Alabama also came into 1998 with relatively low expectations. The 1997 season marked their first losing season since 1998 in Mike DuBose’s first season as head coach. They were led by eventual NFL MVP Shaun Alexander at HB, Freshman QB Andrew Zow and were picked to finish sixth in the SEC. The Tide faced a milder SEC schedule that season, only facing ranked opponents twice: losing to #8 Florida at home and to #4 (and eventual national champion) Tennessee on the road. Their only blowout loss came against Arkansas in their third game, but they also handled rivals Auburn and LSU quite easily. After all was said and done, ‘Bama navigated their schedule to a 7-4 record earned a bid to the inaugural Music City Bowl in Nashville, TN.
After hearing their bowl fate, our beloved Hokies were mad (but excited). They were about to face a program that they hadn’t beaten in 10 meetings, in a “neutral” location in freezing rain. They were favored by five points, which wasn’t out of the ordinary with Alabama coming off of NCCA sanctions, but they had to make up for consecutive bowl losses and a lost season in their minds. The Hokies finished the season ranked nationally in scoring defense (#4), rushing defense (#11), and total defense (#7). Beamer’s special teams managed to block 10 kicks that year as well. Paired with the chip on their shoulder was a little in-program confidence. The Hokies got a boost of confidence when Beamer publically turned down interest from Clemson and South Carolina, who both had head coach vacancies at the time.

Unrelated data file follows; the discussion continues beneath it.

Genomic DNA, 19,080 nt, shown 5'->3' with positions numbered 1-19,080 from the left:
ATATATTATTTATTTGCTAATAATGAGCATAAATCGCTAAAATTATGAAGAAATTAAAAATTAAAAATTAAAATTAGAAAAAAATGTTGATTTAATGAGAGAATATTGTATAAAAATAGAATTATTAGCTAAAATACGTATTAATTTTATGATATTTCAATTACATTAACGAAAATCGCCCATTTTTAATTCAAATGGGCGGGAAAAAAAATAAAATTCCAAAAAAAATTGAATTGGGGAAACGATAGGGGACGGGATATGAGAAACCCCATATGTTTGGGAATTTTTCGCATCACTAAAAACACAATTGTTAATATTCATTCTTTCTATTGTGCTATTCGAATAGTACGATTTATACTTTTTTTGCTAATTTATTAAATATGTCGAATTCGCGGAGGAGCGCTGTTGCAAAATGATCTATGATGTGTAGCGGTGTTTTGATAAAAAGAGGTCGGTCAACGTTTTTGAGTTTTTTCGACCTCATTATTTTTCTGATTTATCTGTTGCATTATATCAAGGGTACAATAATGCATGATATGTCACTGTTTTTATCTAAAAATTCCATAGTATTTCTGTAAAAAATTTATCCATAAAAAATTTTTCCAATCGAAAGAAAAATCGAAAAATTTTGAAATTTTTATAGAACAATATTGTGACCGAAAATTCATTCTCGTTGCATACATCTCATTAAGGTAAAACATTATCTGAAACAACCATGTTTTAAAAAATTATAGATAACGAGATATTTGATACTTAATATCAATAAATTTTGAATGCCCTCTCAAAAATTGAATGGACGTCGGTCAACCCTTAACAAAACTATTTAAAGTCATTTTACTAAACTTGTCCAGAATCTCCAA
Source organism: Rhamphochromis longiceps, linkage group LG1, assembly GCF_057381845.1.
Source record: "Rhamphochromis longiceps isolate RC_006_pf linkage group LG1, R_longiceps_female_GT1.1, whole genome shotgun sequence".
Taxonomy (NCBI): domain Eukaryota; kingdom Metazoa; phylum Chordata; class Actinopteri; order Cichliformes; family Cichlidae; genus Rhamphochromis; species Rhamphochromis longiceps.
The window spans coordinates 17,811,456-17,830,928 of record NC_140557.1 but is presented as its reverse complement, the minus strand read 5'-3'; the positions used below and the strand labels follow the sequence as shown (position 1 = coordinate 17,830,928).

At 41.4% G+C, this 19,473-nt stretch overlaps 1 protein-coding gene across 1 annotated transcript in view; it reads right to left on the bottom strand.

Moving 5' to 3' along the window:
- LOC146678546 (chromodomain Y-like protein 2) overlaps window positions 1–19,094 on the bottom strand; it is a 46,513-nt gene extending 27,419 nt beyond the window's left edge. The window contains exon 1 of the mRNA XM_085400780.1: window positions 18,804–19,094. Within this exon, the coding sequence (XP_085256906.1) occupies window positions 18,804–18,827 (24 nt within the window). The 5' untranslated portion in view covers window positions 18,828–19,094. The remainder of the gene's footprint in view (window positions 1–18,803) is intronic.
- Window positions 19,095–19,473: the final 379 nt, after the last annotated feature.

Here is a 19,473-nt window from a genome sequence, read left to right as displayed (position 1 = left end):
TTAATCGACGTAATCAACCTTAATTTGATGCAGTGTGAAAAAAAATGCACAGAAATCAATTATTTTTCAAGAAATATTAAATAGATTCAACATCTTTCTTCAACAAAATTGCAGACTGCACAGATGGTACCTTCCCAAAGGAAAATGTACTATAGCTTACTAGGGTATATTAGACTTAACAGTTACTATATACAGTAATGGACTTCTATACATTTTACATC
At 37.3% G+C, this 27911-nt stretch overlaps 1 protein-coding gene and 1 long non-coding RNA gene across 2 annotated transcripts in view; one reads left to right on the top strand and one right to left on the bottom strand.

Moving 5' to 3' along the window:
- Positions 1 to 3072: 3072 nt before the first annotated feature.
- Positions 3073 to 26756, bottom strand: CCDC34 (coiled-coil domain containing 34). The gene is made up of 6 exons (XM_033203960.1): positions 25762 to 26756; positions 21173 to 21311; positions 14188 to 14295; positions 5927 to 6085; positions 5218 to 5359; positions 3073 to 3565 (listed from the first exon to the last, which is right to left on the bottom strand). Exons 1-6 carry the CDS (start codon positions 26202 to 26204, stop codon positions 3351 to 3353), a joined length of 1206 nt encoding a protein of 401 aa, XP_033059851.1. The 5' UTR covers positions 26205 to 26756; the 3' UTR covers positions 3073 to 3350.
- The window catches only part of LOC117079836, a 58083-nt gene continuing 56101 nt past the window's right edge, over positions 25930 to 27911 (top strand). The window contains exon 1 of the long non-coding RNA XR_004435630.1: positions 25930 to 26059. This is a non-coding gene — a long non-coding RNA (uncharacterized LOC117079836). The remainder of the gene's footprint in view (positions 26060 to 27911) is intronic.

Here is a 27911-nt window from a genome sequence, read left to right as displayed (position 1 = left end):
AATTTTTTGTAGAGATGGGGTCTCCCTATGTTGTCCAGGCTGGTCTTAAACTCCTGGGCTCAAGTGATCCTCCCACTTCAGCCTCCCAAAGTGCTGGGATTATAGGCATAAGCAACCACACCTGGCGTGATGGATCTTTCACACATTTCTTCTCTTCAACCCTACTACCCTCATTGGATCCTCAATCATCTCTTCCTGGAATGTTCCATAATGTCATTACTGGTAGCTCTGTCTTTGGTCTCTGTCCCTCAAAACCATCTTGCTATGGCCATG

Let’s get to the game. Foster’s defense and Beamer’s special teams set the tone in a slow starting contest. Al Clark scored on a 43-yard touchdown run on the game’s fourth play and gave way to the defense. Keion Carpenter blocked Daniel Pope’s first punt of the game and Ryan Smith intercepted Zow on ‘Bama’s second possession. However, the Tech offense only managed to score one touchdown and walked into halftime leading 10-7.